A middle-aged widower called Henry, who ran a small garage in Dumfries, decided that it was time for him to remarry. He found it difficult, though, to meet a suitable woman: it was easy enough to meet local women through friends or at functions, but they seemed keen to discuss dairy farming – and little else. Henry was not interested in cows.
Eventually Henry revealed his frustrations to a man called Roger, whom he met in a pub. Roger listened attentively and then, with a broad smile, said, “Well, just look at me. Go on – look at me.”
Henry was not sure how to take this invitation, but the situation became clearer when Roger continued, “Do I look unhappy? I do not. Do I look as if I’m not being fed properly at home? I do not.”
Roger explained that he had imported a Thai bride, and had been blissfully happy since the day she arrived. “She cooks very nicely,” he said. “And she keeps the house spotless. I consider myself a lucky man.” Henry found a website where Thai women could be ordered online. He was surprised by the language used: it seemed to him that the brides were viewed as commodities.
The site even referred to “your order”. This struck him as completely inappropriate for such a personal transaction: it was blatant commodification, although that was not a word with which Henry was familiar.
He raised the issue with a Church of Scotland minister, whose car he serviced. He asked the minister, a sympathetic man, whether it was in any way wrong to bring somebody from Thailand in order to get married.
“It depends,” said the minister. “If you and she are in love, and you wish to enter into a happy marriage, then I see nothing wrong in that. But if the lady in question is unwilling in any way, then it’s a different matter.” The minister looked at Henry searchingly. “My impression of you, Mr MacPherson, is that you are a decent man. I can’t imagine you would behave badly in such a matter.”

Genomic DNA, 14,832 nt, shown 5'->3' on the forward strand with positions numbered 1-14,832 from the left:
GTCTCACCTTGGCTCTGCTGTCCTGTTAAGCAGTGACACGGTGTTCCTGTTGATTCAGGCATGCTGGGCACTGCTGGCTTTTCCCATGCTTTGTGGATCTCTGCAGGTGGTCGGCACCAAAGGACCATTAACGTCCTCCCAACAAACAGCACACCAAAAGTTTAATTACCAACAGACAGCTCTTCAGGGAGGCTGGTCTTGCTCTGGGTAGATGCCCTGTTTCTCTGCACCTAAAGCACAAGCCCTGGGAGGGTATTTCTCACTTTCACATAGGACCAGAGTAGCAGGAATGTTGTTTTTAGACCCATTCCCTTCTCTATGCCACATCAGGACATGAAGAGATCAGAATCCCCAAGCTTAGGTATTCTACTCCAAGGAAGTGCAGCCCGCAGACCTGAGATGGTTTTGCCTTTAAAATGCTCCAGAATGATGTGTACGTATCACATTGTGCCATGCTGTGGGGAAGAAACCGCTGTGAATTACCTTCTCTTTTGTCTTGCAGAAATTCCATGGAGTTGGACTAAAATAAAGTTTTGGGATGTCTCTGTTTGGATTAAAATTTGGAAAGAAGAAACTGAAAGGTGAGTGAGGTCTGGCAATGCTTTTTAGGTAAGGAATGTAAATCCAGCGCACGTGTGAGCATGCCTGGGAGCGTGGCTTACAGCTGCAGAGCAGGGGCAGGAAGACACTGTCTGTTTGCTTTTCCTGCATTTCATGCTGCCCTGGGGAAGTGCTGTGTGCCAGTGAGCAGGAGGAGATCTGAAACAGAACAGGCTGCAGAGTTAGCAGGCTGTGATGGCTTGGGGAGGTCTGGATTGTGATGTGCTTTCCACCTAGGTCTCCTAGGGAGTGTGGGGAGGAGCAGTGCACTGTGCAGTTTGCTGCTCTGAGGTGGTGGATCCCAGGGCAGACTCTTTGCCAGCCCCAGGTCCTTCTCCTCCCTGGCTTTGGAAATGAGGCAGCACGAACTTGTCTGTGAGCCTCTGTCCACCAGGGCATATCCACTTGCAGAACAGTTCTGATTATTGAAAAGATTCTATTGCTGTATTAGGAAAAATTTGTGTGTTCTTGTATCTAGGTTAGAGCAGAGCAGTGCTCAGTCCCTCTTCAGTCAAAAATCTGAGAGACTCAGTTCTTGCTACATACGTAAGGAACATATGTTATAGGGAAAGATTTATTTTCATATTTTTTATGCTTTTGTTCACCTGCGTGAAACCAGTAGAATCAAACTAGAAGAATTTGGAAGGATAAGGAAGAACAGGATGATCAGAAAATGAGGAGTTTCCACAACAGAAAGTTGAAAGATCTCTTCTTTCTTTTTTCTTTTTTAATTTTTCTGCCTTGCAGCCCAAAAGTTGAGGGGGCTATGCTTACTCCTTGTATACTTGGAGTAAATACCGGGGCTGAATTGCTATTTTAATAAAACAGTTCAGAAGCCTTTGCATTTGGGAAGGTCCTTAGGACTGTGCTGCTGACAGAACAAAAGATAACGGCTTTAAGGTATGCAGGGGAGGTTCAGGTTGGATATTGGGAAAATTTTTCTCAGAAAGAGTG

The discussion with the minister went no further. Back at home, he looked at the photographs and found a lady whose appearance he liked. He paid a deposit – further evidence of commodification – and a few weeks later she arrived in a taxi at his garage.
“That woman you sent off for has arrived,” said the mechanic whom he employed at the garage. “She doesn’t look too bad, Henry.”
Henry introduced himself. The woman smiled, but could not speak a word of English, and so nothing was said. He took her home and showed her the house. She smiled again and immediately began to clean it. Henry tried to talk to her, but she looked at him without comprehension.
After a few weeks of this, Henry found himself becoming increasingly frustrated at not being able to say anything to his new wife. Finally, he could bear it no more and he bought her a one-way air-ticket back to Bangkok. He drove her to Glasgow Airport and effectively handed her over at a check-in desk. She was confused, but the airline was helpful and took her off into the departure hall. Henry waved goodbye and drove back to Dumfries. “Oh well,” he said to himself, “I did my best.”
Clearing out her room, he found that she had been keeping what looked like a diary. It was written in Thai script, and he could not decipher it, but a couple of months later he met a teacher who had lived in Thailand for years and could read Thai. Henry showed him the diary and asked him to translate.
The teacher frowned as he read. “This is very moving,” he said. “Listen to this: ‘I am so happy in this country, which is cool and green. The people are quiet and do not push and shove like people at home. All I want to do is make this kind man happy. I want him to have the best food I can cook. I take great care with his laundry. I keep his house very clean. But he does not love me, I think, and my heart is broken. It is broken.’”
The teacher looked at Henry. “Do you want me to go on?” he asked.
Henry shook his head. He went home and thought about how we should conduct ourselves in this world. He would go to Thailand, where he would enrol on a course on the Thai language. He would find her. He would look up the Thai word for forgiveness and make sure that he could pronounce it properly.
In Tiny Tales Alexander McCall Smith explores romance, ambition, kindness and happiness in thirty short stories that range in length from the short to the tiny. It is now available in paperback. Order your copy now: https://birlinn.co.uk/product/tiny-tales-3/